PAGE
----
Tyrol Lodge turns 40 

Affordable ski club still brings families to Whistler

There was a time, not so very long ago, when a family of five could spend the night in Whistler for around 11 bucks.

And while they may have slept five to a room in basic bunk beds, this was how families like the Voglers could afford to ski in Whistler in the early ’70s… in the functional and friendly Tyrol Ski and Mountain Club.

“(Whistler) was expensive for us too (then),” recalled Betty Vogler this week.

“The Tyrol Lodge made it affordable.”

And soon they were hooked. They came because they loved skiing; they stayed because of the Tyrol Lodge.

By September 1976, the Vogler family moved to Whistler as caretakers of the lodge, where they would live for the next five years. They never went back to Vancouver after that, eventually buying a lot and building a home in Alpine Meadows.

But without the Tyrol Lodge it may never have unfolded that way. This week the lodge is celebrating its 40 th anniversary in Whistler and club members will be taking a trip down memory lane Saturday with celebrations.

Betty’s son Stephen, the youngest of her three kids, was 12 when they moved to the Tyrol Lodge. The lodge to him represents the friends who came from the city on the weekends. Living side-by-side allowed the kids to forge strong bonds.

Stephen Vogler also remembers the parties, particularly one party when he was 17 years old when his parents just happened to be in Europe on holiday.

He doesn’t reveal much, only to say with a knowing laugh: “It’s a good place for parties!”

Tucked in the trees off Alta Lake Road, with commanding views of the valley overlooking Nita Lake, the Tyrol Lodge hasn’t changed much in its sturdy 40-year history.

It was built on the dreams of a handful of Swiss, German and Austrian immigrants who formed the Tyrol Ski and Mountain Club in Vancouver in 1952. They came together through a common love of the outdoors.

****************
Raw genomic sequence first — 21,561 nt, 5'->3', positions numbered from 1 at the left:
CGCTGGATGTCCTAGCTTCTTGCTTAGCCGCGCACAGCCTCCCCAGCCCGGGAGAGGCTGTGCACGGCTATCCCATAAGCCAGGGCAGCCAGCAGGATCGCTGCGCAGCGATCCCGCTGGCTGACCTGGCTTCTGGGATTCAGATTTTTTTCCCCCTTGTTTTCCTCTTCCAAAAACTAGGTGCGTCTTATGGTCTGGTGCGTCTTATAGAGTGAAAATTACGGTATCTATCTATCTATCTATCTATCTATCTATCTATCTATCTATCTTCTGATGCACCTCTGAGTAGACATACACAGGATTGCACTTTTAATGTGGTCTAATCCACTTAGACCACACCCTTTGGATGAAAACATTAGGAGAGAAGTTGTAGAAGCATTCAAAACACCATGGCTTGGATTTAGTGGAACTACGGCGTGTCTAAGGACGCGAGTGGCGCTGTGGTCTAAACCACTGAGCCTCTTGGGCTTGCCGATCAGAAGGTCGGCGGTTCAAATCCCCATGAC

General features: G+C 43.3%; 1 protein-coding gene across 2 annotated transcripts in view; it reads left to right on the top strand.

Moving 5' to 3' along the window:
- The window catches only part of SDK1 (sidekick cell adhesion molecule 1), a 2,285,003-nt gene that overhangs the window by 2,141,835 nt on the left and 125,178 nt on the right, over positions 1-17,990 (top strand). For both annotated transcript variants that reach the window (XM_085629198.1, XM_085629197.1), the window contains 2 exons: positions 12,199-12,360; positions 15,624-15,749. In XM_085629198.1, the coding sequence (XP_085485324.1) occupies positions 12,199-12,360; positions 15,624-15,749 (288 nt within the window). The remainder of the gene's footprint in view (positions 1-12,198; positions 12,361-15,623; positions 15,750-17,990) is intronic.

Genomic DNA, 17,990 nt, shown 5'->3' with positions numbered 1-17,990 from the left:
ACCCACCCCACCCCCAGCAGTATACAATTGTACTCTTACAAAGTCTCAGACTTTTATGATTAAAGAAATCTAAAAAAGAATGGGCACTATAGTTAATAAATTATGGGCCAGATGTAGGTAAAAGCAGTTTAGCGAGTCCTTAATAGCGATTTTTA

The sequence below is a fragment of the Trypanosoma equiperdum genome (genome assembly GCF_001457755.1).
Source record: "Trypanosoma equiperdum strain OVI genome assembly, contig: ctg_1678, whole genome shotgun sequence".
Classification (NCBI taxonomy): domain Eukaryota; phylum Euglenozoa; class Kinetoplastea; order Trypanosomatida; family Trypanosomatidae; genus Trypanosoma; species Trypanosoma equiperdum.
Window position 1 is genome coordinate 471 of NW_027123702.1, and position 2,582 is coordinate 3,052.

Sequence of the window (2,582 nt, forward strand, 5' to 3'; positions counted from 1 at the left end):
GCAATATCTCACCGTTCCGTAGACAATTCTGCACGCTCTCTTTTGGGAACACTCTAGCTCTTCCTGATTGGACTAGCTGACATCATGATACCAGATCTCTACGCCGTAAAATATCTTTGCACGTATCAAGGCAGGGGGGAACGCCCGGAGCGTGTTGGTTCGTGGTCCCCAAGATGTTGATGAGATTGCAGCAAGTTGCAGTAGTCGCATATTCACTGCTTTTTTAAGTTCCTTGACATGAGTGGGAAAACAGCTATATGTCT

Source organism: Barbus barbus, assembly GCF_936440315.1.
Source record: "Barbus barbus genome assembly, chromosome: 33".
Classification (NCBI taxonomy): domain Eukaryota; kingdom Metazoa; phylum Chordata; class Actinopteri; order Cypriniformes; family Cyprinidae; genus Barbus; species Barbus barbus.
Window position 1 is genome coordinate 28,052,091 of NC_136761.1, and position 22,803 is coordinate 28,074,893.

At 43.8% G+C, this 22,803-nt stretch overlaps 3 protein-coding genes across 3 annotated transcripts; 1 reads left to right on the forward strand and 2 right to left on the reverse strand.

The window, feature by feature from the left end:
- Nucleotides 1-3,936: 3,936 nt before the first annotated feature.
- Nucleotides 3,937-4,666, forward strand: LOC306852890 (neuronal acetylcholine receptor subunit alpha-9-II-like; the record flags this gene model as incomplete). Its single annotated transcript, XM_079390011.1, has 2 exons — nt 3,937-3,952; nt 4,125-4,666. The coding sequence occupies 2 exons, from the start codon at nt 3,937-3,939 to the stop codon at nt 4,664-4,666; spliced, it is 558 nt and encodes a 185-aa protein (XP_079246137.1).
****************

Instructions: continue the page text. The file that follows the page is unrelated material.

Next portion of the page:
Soon they set their sites on Whistler as a place to live out that passion. In 1966, the first year the lifts were placed on Whistler Mountain, the Tyrol Lodge was built.

“It was basically a club and then the lodge brought us all together and it still continues to this day,” said club president Jim Brown.

The very layout of the lodge helps facilitate this camaraderie among members with its idea of communal living. They share bedrooms and washrooms and everyone pitches in to help out.

Brown said a typical winter day begins bright and early, being first in line at the lifts. After a day’s skiing the members, some of whom have skied together that day, return to the lodge where they settle in front of the fireplace, drinks in hand, ready to relive the exploits of the day.

Later groups will get together to make dinner in the kitchen, which has several ovens and fridges for that purpose.

Sometimes, said Brown, a dozen people will sit down for a two-hour leisurely dinner, and after washing up together they’ll prepare themselves for fresh tracks first thing the following day.

Brown, who has now retired from a stressful job in the computer business, said work was the furthest thing from your mind on those Whistler weekends at the Tyrol Lodge.

“By the time you go up to Whistler and you spent the weekend skiing, meeting up with your friends, you forgot what was so important on Friday when you got back to work on Monday,” he said fondly.

Membership has stayed stable over the years, with only the last names changing.

Where once the European influence was obvious in the names of the members, it has since become more diverse.

Membership director Stacey Gutierrez said there are more than 300 members, including kids and families. They range in age and in backgrounds he said.

The club is now accepting new members but they must be recommended by two current members and approved by the board of directors. That’s to ensure that anyone new will fit in with the club.

“We like for people to be like-spirited,” said Gutierrez, adding that they should share a love of the outdoors — hiking, skiing, biking — and they must be willing to pull their weight too in the work weekends to maintain the lodge.

“It’s sort of like an extended family in a way.”

While different people may have come and gone from the club over the years, the lodge itself has remained a constant. It’s barely changed over the years, save a few tweaks here and there.

“It provides a continuity,” said Brown. “It’s something that hasn’t changed in 40 years.”

Take a stroll down memory lane at the Tyrol Lodge open house on Saturday, Aug. 12 from 1 to 4 p.m. All are welcome to attend. There will also be a DVD for sale documenting the history of the club.


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